January 16, 2014–Association of Public and Land-grant Universities (APLU) President Peter McPherson today released the following statement after attending a White House summit with university presidents on the need to expand higher education opportunities for low-income and disadvantaged students.
“I commend President Obama and the First Lady for convening an important summit to address the national need to attract, educate, and graduate more students from low-income and disadvantaged backgrounds. The summit was a clear success and the engagement of the Obamas on this issue, along with their personal story, will help deliver the message to students across the country.
“The White House navigated well the differences and peculiarities within the university community for the goals of this summit. The president has focused and challenged universities to respond, but did not prescribe solutions. Instead, the White House is urging schools to develop their own remedies that match their strengths and the needs of their state. There has undoubtedly been a growing focus on the issue by universities around the country and continued involvement by the Obamas will help. Gene Sperling, Director of the National Economic Council and Assistant to the President for Economic Policy, said there would be follow on meetings and other activities, which is important since so many schools that are actively engaged on these issues weren’t part of today’s event.
“The figures are staggering: 85 percent of children from the highest income quartile of American households earn a college degree while a mere 8 percent of children from the lowest income quartile earn one. While problems begin with the lack of access to early childhood education and are compounded with additional challenges as low-income students progress through the K-12 system, universities have a responsibility to do more to help provide greater opportunities.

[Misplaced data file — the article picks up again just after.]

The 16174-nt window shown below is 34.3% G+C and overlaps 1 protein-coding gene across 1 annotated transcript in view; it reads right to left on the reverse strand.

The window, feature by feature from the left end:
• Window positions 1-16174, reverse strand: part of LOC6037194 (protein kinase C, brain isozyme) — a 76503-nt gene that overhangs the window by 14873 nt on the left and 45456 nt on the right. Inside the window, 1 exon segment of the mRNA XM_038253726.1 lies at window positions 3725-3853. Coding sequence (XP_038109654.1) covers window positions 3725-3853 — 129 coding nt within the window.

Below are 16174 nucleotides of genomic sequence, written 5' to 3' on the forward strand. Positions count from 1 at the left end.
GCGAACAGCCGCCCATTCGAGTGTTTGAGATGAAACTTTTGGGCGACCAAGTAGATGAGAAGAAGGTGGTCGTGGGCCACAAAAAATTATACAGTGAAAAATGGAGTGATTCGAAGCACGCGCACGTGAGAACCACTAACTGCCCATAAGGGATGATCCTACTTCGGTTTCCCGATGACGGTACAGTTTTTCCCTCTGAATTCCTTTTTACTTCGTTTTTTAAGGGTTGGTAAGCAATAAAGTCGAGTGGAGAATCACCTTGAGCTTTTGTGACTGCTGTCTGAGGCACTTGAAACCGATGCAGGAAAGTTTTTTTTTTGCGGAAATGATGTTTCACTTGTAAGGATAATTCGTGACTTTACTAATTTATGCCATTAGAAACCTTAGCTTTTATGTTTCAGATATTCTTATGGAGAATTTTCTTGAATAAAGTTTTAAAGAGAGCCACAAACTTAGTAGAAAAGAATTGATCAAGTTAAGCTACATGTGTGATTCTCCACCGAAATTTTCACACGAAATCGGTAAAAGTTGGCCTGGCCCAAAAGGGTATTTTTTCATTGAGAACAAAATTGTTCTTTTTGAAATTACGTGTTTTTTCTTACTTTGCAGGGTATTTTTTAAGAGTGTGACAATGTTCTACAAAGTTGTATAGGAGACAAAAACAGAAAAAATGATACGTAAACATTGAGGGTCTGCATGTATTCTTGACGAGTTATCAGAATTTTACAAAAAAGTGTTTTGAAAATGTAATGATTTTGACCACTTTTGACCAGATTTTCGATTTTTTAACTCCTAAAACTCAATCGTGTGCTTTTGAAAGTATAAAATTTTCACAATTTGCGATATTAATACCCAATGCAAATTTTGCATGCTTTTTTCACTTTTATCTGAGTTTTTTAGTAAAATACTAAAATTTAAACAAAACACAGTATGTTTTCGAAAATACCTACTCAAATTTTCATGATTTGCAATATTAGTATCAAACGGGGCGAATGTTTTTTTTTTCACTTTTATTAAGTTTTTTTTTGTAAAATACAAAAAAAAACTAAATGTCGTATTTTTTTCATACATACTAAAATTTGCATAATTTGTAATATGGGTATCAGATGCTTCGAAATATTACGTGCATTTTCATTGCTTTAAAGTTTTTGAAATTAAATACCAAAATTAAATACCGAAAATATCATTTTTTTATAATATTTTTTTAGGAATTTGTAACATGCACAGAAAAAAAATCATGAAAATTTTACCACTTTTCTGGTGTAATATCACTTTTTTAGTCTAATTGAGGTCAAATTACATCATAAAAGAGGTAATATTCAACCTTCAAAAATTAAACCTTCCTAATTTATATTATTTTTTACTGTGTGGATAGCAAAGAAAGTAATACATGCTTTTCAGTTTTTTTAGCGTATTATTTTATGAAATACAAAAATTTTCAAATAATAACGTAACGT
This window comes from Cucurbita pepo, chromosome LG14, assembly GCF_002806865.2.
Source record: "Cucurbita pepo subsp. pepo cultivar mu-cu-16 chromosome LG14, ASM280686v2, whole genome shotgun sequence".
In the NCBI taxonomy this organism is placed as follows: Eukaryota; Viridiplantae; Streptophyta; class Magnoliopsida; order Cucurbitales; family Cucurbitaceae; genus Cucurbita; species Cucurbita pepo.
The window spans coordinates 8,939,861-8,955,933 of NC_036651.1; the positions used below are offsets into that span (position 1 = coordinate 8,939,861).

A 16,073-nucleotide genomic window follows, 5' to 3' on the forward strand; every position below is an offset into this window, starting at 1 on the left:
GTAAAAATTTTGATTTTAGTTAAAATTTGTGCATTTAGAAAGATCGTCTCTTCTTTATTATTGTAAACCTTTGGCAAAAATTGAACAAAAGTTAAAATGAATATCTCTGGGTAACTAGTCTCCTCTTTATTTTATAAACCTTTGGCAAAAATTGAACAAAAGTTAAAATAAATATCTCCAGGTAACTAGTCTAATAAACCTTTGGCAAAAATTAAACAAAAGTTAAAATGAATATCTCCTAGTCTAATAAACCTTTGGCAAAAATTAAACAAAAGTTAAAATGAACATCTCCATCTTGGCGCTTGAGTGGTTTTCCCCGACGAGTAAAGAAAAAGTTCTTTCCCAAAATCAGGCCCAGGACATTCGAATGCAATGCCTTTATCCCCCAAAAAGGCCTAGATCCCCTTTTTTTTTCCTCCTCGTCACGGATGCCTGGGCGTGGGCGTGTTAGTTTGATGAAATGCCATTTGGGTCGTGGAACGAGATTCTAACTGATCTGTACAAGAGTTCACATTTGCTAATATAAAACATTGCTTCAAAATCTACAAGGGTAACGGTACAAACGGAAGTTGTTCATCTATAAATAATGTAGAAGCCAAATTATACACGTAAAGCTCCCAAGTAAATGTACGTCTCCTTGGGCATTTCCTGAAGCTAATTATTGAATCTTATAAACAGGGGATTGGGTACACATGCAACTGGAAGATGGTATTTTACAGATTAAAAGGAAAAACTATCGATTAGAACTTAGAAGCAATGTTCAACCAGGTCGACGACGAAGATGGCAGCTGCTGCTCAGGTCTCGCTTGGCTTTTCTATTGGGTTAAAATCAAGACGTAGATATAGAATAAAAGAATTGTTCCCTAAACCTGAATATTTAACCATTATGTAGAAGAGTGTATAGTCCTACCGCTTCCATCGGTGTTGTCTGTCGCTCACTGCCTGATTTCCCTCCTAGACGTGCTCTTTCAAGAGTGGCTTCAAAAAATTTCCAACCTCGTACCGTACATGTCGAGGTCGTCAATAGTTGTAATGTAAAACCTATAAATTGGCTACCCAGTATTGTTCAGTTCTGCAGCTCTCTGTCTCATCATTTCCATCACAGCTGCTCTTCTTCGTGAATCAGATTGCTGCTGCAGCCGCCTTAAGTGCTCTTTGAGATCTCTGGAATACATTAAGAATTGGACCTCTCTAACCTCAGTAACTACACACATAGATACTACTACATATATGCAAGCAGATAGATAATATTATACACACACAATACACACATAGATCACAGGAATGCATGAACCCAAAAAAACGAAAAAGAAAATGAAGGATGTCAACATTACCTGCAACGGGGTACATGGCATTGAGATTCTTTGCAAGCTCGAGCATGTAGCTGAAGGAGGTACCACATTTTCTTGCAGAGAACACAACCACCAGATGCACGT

“The opportunity for a quality college education is critical for individuals and the country. We know that a postsecondary degree has significant personal benefits of higher quality jobs with better pay, but a higher education has enormous public value since a well-educated citizenry has high employment rates, increases the tax base, and makes the U.S. more globally competitive. Those with a higher education degree are also more likely to be engaged and active citizens who lead healthier lives that contribute to reduced government-sponsored health care costs.
“Public universities are committed to providing outreach, access, and support to help more low-income and disadvantaged students attain a college degree and appreciate the efforts of the President and First Lady.”
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